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Supreme Court on Travel Ban; Trump on Supreme Court Ruling; Justices Hear Christian Cake Baker's Appeal; Kennedy's Possible Retirement; CBO Score on Health Care Bill. Aired 12-12:30p ET

Aired June 26, 2017 - 12:00   ET



[12:00:21] JOHN KING, CNN ANCHOR: Thanks, Kate. And welcome to INSIDE POLITICS. I'm John King. Thanks for sharing your day with us.

A giant week ahead in the Obamacare repeal fight. Senate Republicans short votes for their plan and the White House is helping rebut critics who say it will punish the poor and the elderly.


TOM PRICE, HEALTH AND HUMAN SERVICES SECRETARY: The plan that we have would -- put in place, would not allow individuals to fall through the cracks, would not -- we would not pull the rug out from under anybody, we would not have individuals lose coverage that they want for themselves and for their family.


KING: Plus, Russia's colorful ambassador to the United States is heading back to Moscow, but the Kremlin says it has nothing to do with the election meddling investigation.

But we begin this hour with major breaking news. Several big developments as the Supreme Court winds down its term. The most consequential, the justices agree to decide the constitutionality of the Trump travel ban, and in the meantime they clarify who can be blocked from entering the United States and who cannot. That clarification allows part of the Trump travel ban to take effect.

Jessica Schneider's outside the Supreme Court with more on this surprising final day decision.


JESSICA SCHNEIDER, CNN CORRESPONDENT: For sure, John. An unexpected decision by the Supreme Court and a decision that could have both sides in this case, the Trump administration, as well as the plaintiffs, claiming small victories here.

So, the Trump administration will likely claim victory for the fact that the Supreme Court in a 6-3 decision has allowed parts of this travel ban to take effect, saying that some foreign nationals may, in fact, be banned from this country. But the plaintiffs may call it a victory because the Supreme Court has said that anybody who can claim what they're calling a bona fide relationship to any person or entity in this country, that those foreign nationals should be allowed to come here to the United States. Of course, that's exactly what some of these plaintiffs were looking for. One of the plaintiffs in particular, in Hawaii, was looking for a visa for his mother-in-law to come here to the United States.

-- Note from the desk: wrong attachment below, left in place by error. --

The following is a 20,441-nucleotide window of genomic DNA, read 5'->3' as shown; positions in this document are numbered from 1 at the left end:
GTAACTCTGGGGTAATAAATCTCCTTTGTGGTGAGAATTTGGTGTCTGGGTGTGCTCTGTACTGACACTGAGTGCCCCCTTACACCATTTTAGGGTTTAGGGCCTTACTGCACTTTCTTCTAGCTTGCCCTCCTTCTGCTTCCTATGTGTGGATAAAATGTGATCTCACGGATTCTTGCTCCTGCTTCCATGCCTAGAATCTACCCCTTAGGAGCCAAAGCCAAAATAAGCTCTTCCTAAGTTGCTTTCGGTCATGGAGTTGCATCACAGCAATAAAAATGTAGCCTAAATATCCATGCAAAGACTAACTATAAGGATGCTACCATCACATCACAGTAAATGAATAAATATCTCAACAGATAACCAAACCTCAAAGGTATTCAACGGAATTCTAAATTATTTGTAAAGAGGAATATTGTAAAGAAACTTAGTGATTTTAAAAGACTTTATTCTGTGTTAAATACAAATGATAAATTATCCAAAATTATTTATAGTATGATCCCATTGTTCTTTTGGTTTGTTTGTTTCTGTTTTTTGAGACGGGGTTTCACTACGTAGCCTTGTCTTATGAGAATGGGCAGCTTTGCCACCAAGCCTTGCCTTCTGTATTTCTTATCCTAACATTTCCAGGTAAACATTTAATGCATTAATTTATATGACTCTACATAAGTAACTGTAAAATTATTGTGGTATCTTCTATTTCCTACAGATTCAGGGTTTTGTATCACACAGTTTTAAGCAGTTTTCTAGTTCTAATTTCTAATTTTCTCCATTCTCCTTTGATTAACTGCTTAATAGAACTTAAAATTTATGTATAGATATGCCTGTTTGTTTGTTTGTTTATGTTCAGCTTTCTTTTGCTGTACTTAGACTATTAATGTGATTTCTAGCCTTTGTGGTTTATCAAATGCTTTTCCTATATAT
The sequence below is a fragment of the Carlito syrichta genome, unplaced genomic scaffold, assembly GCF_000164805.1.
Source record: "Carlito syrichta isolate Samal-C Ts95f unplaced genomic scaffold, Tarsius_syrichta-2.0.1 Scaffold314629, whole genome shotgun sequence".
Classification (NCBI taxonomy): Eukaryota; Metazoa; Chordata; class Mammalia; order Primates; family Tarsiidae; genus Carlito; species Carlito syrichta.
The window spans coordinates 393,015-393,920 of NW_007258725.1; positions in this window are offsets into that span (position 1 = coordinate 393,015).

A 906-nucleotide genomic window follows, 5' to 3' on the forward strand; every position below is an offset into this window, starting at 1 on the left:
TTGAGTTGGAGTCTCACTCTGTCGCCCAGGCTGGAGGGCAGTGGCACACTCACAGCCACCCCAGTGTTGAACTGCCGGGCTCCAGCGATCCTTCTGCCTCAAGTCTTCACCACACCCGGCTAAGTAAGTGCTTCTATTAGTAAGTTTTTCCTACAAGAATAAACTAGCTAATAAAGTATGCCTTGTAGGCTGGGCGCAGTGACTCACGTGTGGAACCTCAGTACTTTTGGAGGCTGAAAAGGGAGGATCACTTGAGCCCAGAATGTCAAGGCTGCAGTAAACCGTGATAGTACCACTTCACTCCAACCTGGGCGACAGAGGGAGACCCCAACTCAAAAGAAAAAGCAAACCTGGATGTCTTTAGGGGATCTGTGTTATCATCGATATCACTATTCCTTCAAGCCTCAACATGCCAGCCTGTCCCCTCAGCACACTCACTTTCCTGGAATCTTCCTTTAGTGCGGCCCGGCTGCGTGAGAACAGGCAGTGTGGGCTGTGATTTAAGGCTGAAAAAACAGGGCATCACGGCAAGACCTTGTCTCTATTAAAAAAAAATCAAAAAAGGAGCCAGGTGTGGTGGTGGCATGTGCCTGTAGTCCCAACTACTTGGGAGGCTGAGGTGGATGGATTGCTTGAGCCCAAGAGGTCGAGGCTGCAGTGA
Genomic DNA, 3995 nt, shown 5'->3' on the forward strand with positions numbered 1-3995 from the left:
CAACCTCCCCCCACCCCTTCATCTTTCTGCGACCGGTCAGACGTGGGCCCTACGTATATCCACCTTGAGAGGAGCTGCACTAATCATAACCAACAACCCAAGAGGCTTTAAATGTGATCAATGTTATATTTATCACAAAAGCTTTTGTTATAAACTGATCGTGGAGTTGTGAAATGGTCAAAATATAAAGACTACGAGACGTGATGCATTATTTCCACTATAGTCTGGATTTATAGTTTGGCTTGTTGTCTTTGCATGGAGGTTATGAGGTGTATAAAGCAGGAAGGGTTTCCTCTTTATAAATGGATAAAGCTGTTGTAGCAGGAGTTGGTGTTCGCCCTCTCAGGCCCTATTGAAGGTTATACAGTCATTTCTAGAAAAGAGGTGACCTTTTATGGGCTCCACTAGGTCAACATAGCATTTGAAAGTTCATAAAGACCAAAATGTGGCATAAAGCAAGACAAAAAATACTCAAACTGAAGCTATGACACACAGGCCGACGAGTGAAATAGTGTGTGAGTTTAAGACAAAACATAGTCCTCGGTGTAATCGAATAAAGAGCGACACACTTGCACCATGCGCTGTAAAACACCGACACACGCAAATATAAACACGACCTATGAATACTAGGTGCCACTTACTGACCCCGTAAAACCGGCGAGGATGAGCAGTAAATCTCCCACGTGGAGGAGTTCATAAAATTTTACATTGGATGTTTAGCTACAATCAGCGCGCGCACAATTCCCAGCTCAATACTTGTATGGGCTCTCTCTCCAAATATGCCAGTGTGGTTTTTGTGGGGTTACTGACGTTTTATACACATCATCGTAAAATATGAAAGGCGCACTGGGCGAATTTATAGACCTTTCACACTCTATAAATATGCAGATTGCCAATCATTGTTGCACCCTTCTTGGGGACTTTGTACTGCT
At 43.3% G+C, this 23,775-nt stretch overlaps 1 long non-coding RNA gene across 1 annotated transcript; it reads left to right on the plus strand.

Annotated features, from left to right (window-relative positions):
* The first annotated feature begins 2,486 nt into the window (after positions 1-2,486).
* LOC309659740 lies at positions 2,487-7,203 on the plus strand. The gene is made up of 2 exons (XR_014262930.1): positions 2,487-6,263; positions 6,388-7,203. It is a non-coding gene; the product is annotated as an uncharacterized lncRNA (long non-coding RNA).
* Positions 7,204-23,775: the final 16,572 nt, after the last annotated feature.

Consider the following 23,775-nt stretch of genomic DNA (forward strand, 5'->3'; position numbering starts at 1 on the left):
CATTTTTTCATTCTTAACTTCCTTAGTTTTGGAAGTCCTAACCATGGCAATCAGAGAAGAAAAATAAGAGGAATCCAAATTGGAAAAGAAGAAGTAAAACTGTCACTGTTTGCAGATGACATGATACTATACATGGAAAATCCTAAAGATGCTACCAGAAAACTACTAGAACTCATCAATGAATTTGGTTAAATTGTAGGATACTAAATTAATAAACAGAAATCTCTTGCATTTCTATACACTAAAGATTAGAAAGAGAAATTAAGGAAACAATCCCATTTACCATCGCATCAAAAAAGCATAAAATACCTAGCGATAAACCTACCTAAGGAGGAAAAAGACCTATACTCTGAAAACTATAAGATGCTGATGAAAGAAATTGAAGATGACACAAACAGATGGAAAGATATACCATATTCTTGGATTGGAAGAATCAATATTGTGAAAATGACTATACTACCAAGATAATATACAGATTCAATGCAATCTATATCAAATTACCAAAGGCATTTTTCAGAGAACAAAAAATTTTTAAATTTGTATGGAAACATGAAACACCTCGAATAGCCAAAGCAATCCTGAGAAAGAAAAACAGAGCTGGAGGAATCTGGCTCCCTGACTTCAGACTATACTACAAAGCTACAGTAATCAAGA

So as to this surprising and somewhat split decision by the Supreme Court, the question is now, how exactly do immigration officials apply this and will this be an onerous burden on these immigration officials? This was a decision that came down on the Supreme Court on its final day of opinions as we approach the end of the term here. In this 6-3 decision, the descenters included Justice Thomas, as well as Justice Alito, and then included in that descent, the newest justice, Neil Gorsuch. And the descent said that the entire travel ban should have taken effect. And Justice Thomas pointed to the fact that this may in fact be hard to implement as the Supreme Court has issued its decision. Justice Thomas saying that today's compromise will burden executive officials with the task of deciding on peril of contempt whether individuals have a sufficient connection to a person or an entity.

So, yes, the travel ban in some respects has been decided here at the Supreme Court, but many open questions remain. The Trump administration will likely declare this somewhat of a victory. And, of course, John, we will look forward to the next term here where the Supreme Court will hear arguments on the travel ban as a whole, and as to whether or not it is constitutional.


KING: That will be in October. Jessica Schneider outside the Supreme Court. By October we might know a lot more about the partial implementation and whether that impacts the legal arguments.

And with us to share their reporting and their insights, Julie Hirschfeld Davis of "The New York Times," CNN's Manu Raju, Michael Bender of "The Wall Street Journal," and Jackie Calmes of "The Los Angeles Times."

This was a big deal for the president rolled out from the outset. I'm surprised we haven't heard from the White House already celebrating at least a partial victory because the president has said, see you in court. Well, the White House has argued the lower courts were wrong when they looked at the campaign language, when he talked about a Muslim ban, when he himself, even as president-elect, called it a ban and they should focus on his actions as president. So we will see that the big arguments will come in October. But as they implement this, isn't there a good chance, if they implemented in a reasonable, organized way, that the case won't -- might be settled by their actions, not the legal arguments in October?

JULIE HIRSCHFELD DAVIS, "THE NEW YORK TIMES": Well, don't forget, this was -- this was initially about a temporary action, right? KING: Right.